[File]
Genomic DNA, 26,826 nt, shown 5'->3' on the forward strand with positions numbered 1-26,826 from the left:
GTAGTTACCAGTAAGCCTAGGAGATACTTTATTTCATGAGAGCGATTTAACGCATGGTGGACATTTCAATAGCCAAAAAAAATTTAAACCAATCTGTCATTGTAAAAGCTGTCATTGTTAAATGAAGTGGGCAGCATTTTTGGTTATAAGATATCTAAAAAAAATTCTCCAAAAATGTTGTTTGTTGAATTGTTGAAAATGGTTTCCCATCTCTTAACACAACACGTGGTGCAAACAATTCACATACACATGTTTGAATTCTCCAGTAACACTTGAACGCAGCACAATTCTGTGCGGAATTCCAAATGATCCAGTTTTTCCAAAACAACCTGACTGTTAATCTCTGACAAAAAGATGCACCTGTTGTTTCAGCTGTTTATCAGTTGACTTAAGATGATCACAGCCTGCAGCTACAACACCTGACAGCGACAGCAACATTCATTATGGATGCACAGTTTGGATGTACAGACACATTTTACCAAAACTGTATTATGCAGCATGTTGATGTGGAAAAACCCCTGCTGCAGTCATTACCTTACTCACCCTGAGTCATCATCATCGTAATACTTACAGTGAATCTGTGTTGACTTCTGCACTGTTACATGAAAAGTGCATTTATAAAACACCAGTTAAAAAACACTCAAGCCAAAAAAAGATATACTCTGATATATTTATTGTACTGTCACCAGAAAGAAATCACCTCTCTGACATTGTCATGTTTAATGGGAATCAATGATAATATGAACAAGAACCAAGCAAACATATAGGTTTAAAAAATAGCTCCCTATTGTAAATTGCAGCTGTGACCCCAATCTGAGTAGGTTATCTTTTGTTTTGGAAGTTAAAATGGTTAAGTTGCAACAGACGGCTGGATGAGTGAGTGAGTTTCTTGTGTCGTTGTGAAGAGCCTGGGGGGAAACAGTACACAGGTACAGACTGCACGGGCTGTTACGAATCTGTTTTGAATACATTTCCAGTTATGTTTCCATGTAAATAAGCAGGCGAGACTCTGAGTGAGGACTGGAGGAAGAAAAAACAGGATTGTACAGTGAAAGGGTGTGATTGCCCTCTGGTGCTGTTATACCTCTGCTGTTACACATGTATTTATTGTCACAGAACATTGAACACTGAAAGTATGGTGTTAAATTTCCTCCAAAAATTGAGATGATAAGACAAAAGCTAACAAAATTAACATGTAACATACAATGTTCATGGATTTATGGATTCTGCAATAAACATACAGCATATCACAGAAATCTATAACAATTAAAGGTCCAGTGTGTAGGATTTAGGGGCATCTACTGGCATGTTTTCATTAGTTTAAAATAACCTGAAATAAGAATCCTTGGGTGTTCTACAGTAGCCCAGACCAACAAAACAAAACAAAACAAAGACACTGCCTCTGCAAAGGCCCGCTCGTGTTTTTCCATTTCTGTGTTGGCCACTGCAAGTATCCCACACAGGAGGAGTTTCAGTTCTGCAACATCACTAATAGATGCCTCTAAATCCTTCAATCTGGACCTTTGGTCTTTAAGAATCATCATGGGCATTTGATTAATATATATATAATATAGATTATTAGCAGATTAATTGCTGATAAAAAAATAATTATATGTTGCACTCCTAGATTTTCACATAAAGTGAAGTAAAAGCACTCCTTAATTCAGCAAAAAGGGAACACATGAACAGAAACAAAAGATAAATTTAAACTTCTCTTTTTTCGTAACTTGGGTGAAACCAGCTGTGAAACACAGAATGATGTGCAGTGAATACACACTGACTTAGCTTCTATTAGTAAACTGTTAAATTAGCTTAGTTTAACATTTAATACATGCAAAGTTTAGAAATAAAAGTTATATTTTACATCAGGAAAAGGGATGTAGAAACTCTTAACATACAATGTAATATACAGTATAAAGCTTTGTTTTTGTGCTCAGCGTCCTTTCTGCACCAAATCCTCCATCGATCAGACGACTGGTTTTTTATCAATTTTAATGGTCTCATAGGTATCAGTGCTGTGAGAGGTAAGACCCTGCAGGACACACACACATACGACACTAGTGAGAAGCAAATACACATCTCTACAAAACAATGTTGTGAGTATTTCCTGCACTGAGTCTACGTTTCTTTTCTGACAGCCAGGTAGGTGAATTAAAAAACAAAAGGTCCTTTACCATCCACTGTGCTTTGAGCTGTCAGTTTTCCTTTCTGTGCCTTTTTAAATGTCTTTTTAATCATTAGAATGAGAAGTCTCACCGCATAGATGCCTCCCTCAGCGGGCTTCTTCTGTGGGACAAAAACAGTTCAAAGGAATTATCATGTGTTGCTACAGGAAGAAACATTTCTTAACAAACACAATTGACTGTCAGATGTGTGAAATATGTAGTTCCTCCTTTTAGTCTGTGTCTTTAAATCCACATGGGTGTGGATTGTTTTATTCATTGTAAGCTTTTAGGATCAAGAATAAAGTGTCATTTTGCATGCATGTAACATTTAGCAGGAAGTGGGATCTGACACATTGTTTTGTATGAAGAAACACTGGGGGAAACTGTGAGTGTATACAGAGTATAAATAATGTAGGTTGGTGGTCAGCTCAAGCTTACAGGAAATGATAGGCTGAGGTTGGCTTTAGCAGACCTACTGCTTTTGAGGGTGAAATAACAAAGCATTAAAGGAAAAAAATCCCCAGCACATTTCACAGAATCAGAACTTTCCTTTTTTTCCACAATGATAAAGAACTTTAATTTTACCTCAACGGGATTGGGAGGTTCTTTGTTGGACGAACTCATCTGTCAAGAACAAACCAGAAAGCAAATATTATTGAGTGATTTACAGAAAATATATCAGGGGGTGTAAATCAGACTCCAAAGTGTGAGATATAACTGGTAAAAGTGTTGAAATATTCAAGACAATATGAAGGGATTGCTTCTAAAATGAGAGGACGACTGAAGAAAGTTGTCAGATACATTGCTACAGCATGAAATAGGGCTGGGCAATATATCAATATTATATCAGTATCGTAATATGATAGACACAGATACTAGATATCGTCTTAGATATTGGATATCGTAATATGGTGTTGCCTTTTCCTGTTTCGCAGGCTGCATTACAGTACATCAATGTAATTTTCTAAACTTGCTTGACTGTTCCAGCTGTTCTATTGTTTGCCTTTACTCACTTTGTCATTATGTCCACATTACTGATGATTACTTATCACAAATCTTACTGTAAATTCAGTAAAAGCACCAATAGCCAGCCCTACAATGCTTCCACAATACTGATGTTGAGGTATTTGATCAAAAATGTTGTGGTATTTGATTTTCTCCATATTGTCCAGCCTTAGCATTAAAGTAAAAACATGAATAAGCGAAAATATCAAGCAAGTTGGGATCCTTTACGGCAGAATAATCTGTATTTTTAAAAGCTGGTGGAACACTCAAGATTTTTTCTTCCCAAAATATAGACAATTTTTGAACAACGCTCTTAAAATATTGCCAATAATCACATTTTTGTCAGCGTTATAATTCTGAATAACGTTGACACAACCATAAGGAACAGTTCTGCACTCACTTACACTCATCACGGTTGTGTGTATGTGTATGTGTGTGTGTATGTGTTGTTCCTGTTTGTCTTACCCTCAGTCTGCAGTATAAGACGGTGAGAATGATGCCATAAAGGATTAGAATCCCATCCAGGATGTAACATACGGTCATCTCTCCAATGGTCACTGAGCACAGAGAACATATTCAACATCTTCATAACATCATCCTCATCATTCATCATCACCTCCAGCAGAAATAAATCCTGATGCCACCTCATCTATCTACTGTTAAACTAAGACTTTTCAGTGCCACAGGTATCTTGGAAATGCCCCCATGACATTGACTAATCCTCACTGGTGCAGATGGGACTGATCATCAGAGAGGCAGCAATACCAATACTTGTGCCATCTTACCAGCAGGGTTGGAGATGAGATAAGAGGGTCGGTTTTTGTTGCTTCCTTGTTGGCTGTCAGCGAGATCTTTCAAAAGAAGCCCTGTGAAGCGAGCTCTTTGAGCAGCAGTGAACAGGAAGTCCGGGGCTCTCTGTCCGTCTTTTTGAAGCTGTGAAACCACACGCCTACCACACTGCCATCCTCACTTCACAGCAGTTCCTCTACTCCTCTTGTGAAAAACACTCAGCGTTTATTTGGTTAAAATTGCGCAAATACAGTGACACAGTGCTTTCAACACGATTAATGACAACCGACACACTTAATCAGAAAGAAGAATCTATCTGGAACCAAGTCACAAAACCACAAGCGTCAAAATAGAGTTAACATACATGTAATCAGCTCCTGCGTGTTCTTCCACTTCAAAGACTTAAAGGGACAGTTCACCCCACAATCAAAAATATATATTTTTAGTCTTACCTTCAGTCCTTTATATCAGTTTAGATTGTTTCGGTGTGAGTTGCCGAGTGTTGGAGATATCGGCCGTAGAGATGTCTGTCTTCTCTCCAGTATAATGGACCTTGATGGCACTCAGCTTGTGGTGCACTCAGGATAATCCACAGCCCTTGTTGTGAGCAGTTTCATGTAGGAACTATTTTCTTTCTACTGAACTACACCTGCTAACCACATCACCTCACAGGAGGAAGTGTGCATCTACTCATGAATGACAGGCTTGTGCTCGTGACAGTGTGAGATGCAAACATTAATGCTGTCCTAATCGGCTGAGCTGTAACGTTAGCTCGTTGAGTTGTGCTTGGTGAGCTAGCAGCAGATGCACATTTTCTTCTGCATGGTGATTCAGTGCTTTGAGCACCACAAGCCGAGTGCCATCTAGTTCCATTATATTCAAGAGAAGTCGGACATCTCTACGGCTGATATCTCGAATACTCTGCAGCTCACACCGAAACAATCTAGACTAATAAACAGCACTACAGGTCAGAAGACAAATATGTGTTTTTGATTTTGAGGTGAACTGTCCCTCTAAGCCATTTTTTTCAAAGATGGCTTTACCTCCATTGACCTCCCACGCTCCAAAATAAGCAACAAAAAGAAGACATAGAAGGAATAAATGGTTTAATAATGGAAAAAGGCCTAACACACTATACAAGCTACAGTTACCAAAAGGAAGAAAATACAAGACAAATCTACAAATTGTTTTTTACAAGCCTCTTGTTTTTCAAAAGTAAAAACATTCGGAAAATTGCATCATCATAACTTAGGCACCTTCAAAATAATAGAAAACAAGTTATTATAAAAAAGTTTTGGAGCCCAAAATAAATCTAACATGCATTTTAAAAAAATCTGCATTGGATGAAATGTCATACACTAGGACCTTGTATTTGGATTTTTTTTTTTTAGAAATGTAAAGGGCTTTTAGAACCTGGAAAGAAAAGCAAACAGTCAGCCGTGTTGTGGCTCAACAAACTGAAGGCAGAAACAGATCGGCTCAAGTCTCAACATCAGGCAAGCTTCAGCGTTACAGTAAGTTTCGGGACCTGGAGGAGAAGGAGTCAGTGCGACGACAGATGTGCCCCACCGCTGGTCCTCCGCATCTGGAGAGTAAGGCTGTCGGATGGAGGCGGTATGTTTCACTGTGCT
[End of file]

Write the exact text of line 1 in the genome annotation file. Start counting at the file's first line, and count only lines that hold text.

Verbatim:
Genomic DNA, 26,826 nt, shown 5'->3' on the forward strand with positions numbered 1-26,826 from the left: